3. How did her mass actions in politics affect people?

Of course, mass actions cannot be carried out by a single person. The question could be turned around: How did mass actions of the people affect Rosa Luxemburg’s politics?

There were revolutionary upsurges, mass strikes and uprisings in much of Eastern Europe in 1905, especially in the Russian Empire.

These were, to a significant degree, not planned by any revolutionary organization. They were popular explosions generated by oppressive conditions and masses of people feeling “I’m mad as hell, and I’m not going to take it any more” and “we’re all in this together” and “in unity there is strength!”

These mass actions helped working-class organizations — trade unions, revolutionary groups, etc. — to grow and to win partial victories.

Luxemburg was very much influenced by all of this, and based on this experience she wrote a famous pamphlet — The Mass Strike, the Trade Unions and the Political Party. She argued that such mass action as she saw in 1905 must become an essential part of socialists’ thinking and political strategy.

Some of her comrades in the socialist movement were frightened by this approach and very much disagreed with it. But there were many radical-minded working-class people and socialist intellectuals who thought it made sense, and they absorbed the ideas she put forward in what they were trying to do.

4. What was Rosa’s biggest impact on our current society?

ROSA LUXEMBURG — in my opinion — has three major impacts on our current society.

(a) As a brilliant, brave, amazing woman with a very vibrant idealism and deeply humanistic ideas, she has been an attractive figure for many people, especially young people, but not just them, who are dissatisfied with various oppressive aspects of the society that we are part of.

(b) She represents a very democratic and humanistic version of socialism that is more attractive than either the often bureaucratic reformism that compromises with the capitalists or the repressive dictatorships that have claimed to be “socialist,” but are really controlled by new ruling elites.

(c) Many of the economic, social and political realities that she analyzed and struggled with are similar to things that people face today — so many find her ideas and example helpful in helping them figure things out: how to understand the world and how to struggle to change it.

5. How did her actions represent political representatives at the time?

I HAVE indicated this in previous answers. Those who wanted to preserve the existing social, economic and political system hated her, made fun of her and attacked her as “bloody Rosa.” Some people who thought this way finally murdered her.

Some people in her own socialist movement strongly disagreed with her, considering her unrealistic and even dangerous. Other people in the socialist and working-class movement learned from her, were inspired by her, and in some cases loved her.

She was a leading representative of the revolutionary wing of the socialist movement, far on the left of the political spectrum.

When the First World War came, she opposed it as an unjustified imperialist war — at a time when many (even many workers and socialists) went along with it or enthusiastically supported it in the name of “patriotism.”

She spent several difficult years in prison because she refused to go along with this. By the time this horrific war was over, many people concluded that Rosa Luxemburg had been right. When she was murdered, for many she became an inspiring and heroic martyr — but others spit on the memory of “bloody Rosa.”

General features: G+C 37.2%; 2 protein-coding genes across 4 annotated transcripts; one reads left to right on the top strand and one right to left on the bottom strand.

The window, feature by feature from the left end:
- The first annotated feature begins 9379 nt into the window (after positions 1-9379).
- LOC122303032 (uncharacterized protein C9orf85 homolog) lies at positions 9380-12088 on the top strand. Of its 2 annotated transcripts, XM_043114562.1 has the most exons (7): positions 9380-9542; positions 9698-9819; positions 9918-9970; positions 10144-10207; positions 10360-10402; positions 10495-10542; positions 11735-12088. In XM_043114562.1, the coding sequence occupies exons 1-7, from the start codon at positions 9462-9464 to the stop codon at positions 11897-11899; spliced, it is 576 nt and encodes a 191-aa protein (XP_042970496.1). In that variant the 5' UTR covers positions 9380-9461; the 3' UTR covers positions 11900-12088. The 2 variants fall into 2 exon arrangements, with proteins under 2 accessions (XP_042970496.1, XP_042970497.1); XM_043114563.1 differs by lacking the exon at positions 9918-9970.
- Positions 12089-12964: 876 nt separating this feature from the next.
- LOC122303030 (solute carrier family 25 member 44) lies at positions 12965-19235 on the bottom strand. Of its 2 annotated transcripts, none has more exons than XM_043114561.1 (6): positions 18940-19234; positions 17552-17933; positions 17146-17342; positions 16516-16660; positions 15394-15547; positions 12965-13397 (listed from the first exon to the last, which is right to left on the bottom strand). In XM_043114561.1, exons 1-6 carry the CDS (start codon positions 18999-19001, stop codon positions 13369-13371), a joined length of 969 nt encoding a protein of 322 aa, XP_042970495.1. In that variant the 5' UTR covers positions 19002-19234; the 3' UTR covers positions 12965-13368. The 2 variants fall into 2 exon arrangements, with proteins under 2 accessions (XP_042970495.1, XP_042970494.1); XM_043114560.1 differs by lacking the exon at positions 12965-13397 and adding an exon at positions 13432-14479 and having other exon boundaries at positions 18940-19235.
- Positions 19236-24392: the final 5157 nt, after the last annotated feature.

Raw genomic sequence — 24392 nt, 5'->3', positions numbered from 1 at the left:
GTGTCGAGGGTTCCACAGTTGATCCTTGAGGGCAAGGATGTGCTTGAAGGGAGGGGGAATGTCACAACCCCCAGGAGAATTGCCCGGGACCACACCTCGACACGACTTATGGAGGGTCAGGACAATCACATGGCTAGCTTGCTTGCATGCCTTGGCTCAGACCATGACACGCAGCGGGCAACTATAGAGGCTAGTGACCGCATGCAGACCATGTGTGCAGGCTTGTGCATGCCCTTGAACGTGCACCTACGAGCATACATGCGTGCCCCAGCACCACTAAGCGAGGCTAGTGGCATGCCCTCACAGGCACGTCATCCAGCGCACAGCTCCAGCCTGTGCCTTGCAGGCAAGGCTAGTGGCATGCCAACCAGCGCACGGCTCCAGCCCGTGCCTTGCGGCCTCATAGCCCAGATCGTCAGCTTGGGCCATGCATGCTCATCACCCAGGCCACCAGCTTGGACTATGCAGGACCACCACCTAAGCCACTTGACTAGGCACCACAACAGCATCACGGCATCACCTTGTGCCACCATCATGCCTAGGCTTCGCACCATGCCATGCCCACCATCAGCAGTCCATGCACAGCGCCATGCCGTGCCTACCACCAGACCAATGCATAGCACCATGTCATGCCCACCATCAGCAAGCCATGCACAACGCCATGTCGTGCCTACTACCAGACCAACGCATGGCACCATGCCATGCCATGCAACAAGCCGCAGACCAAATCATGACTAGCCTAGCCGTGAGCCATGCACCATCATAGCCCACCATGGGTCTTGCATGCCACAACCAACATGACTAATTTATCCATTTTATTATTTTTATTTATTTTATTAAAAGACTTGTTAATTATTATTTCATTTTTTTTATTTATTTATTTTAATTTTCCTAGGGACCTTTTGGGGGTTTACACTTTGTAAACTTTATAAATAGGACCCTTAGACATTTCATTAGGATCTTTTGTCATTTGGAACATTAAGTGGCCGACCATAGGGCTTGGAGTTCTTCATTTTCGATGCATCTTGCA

6. What were Rosa’s triumphs and tragedies?

She overcame many difficulties to accomplish amazing things, becoming: an influential political figure when women didn’t even have the right to vote; a force in a socialist movement that was dominated by men; a brilliant writer and political analyst, influential economist and important social thinker whose works are read — often avidly — even today, a century after her death.

Some of the struggles she helped strengthen resulted in important gains for millions of people. She had wonderful and sometimes beautiful friendships, loved and was loved by a number of people. She loved and was able to immerse herself literature, creative activity, culture.

She knew how to have fun (and had fun). She was animated by an awe, a sense of wonder, about the natural world and life in general. She lived life fully, bravely, and her life was full of positive meaning — which is something which she was fortunate enough to be keenly aware of. She very much made a difference in more than one way.

The world and life are full of suffering, and suffering was part of her life and consciousness as well. Some she loved left her, in one way or another, in some cases through death. At certain moments, cruelty and violence created a vast whirlpool all around her — and she did not have to power to stop it.

The movement to which she dedicated herself failed to bring about the socialism which she had struggled for over most of her life. She herself was brutally murdered and thrown into a canal, where over a period of time her body bloated and decomposed.

Luxemburg had argued, three years before her death, that humanity faced a choice — moving forward to socialism or a downward slide into barbarism.

Throughout the 20th century, the socialism in which she believed was achieved nowhere, but historical developments did in many ways have the quality of a very terrible barbarism — the rise of fascism and Nazism, the Stalinist degradation of Communism, the Great Depression, a Second World War more horrific than the first and an extended Cold War with many grotesque features on both sides, not to mention a threat of nuclear annihilation.

There has also been a very glitzy consumer capitalism, with many technological wonders, accompanied by growing cultural and environmental pollution, punctuated by terror and violence. This all was so different from the future that Rosa Luxemburg had dreamed of, hoped for, fought for.

It remains to be seen, in the 21st century, if the tragedy will be deepened and finalized — or if there will be triumphs in line with her thinking and her spirit.

E-mail alerts

Further Reading

Today's Stories

From the archives